The gastro-intestinal system can be involved in a number of non-malignant disease processes, including peptic ulceration, constipation, diarrhea, malabsorption, esophageal disorders, nausea, vomiting, appendicitis, regional ileitis, and gall bladder pathology. In many cases, the origin of the abnormal function cannot be elucidated even by extensive medical investigation and is probably psychogenic. The severity of these processes may vary from inconsequential "heartburn" to life-threatening gastric hemorrhage. Even though the cause of digestive disturbances might be emotional, there usually is demonstrable somatic pathology and abnormality of enzyme and acid contents of digestive secretions. Acupuncture may relieve the symptoms of digestive disorders which are not caused by malignancy, parasites, bacteria, perforation of a visceral organ or mechanical obstruction.
Peptic ulcer disease involves abnormal digestion of the gastro-intestinal mucosa by the normally present hydrochloric acid and proteolytic enzymes. This can be considered a "Yang" condition. Over-production of acid, or defective mucosal defense mechanisms, are involved in peptic ulceration. Traditional medical treatment is directed toward neutralization of acid with controlled diet and antacids along with anti-cholinergic therapy. Vitamin C 2 gms. daily will decrease the danger of hemorrhage. Acupuncture can reduce the pain and improve physiological function.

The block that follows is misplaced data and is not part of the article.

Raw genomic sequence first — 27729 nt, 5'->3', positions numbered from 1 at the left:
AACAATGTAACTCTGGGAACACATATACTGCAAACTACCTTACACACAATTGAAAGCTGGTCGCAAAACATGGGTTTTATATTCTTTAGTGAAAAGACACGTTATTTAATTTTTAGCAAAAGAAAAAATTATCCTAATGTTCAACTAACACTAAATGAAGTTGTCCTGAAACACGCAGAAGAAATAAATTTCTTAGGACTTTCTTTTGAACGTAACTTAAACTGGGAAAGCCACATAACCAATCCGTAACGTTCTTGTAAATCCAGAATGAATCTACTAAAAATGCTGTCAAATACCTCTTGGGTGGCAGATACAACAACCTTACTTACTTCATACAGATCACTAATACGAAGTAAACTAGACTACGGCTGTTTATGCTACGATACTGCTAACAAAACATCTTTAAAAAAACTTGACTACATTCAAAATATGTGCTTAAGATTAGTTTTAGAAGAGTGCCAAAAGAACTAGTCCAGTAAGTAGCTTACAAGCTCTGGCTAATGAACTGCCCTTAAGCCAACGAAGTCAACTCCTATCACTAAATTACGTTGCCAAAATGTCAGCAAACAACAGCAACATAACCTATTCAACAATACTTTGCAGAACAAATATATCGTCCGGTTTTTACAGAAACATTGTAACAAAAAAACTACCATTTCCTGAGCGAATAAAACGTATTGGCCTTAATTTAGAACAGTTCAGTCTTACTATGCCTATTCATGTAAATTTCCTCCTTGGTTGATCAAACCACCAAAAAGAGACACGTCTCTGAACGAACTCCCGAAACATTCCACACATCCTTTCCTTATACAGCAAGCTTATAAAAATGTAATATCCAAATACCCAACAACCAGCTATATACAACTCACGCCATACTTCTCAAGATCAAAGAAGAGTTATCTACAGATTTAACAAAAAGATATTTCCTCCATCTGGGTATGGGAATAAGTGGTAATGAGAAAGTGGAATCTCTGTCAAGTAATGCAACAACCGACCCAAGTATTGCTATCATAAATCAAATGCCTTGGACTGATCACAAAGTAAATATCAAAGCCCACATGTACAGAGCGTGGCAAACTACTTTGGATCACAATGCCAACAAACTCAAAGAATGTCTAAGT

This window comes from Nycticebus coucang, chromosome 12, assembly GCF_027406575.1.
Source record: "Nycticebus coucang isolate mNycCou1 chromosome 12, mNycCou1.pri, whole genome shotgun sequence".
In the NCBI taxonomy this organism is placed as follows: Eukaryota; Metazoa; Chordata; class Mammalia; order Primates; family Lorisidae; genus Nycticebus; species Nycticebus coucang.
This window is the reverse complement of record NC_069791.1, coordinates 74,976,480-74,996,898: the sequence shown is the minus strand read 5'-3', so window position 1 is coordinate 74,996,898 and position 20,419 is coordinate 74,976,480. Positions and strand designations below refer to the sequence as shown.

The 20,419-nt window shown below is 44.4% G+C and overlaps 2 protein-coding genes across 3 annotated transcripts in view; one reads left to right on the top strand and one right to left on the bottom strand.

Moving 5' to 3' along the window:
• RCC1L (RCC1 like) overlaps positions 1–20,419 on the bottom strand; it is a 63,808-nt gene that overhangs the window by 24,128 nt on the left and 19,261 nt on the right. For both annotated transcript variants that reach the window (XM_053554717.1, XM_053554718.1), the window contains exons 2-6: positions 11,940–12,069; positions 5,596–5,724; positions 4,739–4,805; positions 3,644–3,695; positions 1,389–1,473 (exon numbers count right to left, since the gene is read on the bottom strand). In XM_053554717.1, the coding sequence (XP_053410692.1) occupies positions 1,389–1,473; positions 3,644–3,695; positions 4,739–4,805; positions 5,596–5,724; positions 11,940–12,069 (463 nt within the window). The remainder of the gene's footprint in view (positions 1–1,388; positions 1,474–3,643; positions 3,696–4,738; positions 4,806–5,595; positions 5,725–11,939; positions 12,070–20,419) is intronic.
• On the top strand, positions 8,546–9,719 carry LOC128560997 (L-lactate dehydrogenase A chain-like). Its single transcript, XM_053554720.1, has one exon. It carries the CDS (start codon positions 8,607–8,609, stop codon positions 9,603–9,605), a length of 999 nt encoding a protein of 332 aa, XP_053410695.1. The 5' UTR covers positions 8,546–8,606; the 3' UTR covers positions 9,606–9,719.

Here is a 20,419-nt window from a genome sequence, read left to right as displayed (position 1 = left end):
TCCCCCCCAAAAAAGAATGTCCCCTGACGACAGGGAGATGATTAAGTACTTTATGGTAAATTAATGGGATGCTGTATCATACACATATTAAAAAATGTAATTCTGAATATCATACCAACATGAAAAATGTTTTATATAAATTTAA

The diarrhea disorders include ulcerative colitis, regional enteritis (Chrone's Disease), bacterial infections, parasitic intestations, hepatobiliary disease and pancreatic malfunction. Severe nervous stress may also be involved in the etiology of diarrhea, as well as in nausea and vomiting. Stool examination should reveal parasites, pathogenic bacteria, blood and excessive mucus when present. Sigmoidoscopy, cholecystogram and barium fluroscopy studies of the digestive tract should reveal tumors, strictures and gallstones.
Acupuncture should not be used to treat bacterial infections, parasitic infestations, tumors, strictures or gall stones, but may be effective in treating diarrheal disorders after these conditions have been ruled out. Stomach cramps, nausea, "heartburn" and flatulence also respond well to acupuncture. If food allergy is suspected, the food should be eliminated if possible and acupuncture points for treating allergies can be added.
Constipation can be relieved by acupuncture but should also be treated by increasing fluid intake, especially fruit juices, such as orange, prune and grape. Adding bran and more green vegetable to the diet may be helpful, especially if diverticulitis is a complication.